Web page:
What to Consider When Buying a Grinding Wheel
There are many companies offering grinding wheels for metalworking applications. However, it is crucial to buy the right one to avoid wasting money and time.
Many things should be considered when buying a grinding wheel, first of which is the material that you will use it on. This will dictate what abrasive is necessary for the wheel. If you work with steel, for instance, you should go for irconia alumina or aluminum oxide. For non-ferrous metals, non-metallics and cast iron, you should get silicon carbide.
Materials that are tough and brittle usually need a softer-grade wheel with a finer grit size. Since hard materials resist abrasion with great force, the grains tend to dull very quickly. The finer grit and softer grade formula works because the grains separate once they have dulled, and fresh, sharp cutters are exposed on the surface. On the other hand, a coarser grit and harder grade are best for softer materials that are easy to penetrate.
The amount of stock that should be removed is also a factor. Due to heavier cuts and stronger penetration, coarser grits will obviously take out stock at a higher speed. But a finer grit will be more effective for softer material.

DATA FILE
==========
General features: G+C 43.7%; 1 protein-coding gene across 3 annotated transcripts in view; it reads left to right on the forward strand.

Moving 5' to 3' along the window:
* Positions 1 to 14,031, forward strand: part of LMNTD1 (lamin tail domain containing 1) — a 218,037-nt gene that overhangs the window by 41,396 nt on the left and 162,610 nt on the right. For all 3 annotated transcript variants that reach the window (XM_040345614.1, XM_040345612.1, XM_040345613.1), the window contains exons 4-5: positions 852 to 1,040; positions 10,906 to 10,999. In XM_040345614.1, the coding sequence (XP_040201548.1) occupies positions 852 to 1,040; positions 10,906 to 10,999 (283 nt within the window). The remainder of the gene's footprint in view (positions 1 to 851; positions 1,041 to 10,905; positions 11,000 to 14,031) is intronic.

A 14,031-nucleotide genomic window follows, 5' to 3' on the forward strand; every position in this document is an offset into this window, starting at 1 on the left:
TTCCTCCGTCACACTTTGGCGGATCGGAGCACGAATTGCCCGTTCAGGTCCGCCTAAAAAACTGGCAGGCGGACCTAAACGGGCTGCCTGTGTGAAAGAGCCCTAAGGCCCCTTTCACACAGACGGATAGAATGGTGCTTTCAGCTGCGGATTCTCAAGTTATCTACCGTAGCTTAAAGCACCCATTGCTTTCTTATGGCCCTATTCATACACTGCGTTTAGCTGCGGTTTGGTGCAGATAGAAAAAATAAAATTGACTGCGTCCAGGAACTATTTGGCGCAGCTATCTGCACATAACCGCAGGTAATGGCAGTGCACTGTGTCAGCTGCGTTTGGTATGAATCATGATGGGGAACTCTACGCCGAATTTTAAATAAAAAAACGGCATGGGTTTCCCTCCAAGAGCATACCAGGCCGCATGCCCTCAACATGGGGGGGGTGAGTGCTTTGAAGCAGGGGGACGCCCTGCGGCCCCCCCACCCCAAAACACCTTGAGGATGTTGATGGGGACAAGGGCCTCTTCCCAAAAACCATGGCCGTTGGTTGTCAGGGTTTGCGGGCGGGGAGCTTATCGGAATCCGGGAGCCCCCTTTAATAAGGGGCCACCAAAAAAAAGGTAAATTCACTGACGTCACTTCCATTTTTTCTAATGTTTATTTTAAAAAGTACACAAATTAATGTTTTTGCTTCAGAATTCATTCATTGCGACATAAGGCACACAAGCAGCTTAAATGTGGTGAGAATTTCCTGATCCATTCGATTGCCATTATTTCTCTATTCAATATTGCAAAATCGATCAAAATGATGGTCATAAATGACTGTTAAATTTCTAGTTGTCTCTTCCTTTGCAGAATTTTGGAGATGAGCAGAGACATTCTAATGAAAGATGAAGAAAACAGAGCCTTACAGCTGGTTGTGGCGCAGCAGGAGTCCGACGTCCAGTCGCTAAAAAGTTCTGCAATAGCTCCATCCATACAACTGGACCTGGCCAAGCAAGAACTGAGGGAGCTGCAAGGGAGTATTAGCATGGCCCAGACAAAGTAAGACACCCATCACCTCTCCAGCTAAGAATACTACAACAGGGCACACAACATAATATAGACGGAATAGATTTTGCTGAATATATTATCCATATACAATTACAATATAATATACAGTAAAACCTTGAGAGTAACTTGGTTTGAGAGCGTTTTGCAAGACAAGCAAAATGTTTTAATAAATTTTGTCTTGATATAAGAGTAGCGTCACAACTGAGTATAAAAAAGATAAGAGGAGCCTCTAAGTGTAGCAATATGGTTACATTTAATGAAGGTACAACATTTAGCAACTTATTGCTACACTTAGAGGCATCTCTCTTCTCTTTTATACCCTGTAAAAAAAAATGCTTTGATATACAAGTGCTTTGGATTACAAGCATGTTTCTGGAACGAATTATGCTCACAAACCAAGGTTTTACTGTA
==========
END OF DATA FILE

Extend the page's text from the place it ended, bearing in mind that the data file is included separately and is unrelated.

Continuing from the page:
In terms of bonds, wheels having vitrified bonds can cut more quickly. For removing tiny amounts of stock, shellac, resin or rubber bonds are advised.
Another thing that makes a difference when choosing a wheel bond is how fast the wheel turns in operation. Vitrified wheels often run under 6,500 surface feet per minute. Higher speeds may cause the vitrified bond to break. When speeds reach 6,500 to 9,500 surface feet per minute, organic bond wheels are recommended. High-speed grinding requirements can be met with specially designed wheels.
In any case, maximum operating speed limits indicated on the wheel or its blotter must not be exceeded.
The next thing to consider is the area of the wheel-to-workpiece grinding contact. A wider area of contact calls for a softer grade and a with coarser grit. Finer grits and harder grades are a must for smaller areas of grinding contact because of the greater unit pressure.
Next thing to check is grinding action severity. This is the pressure that holds the grinding wheel and the work piece together. There are abrasives made to endure extreme grinding conditions when working on steel and steel alloys.
Lastly, grinding machine horsepower needs to be factored into your choice of a grinding wheel. Harder grade wheels must generally be used on machines that have higher horsepower.A softer grade wheel must be used if wheel diameter is greater than horsepower. The reverse applies too.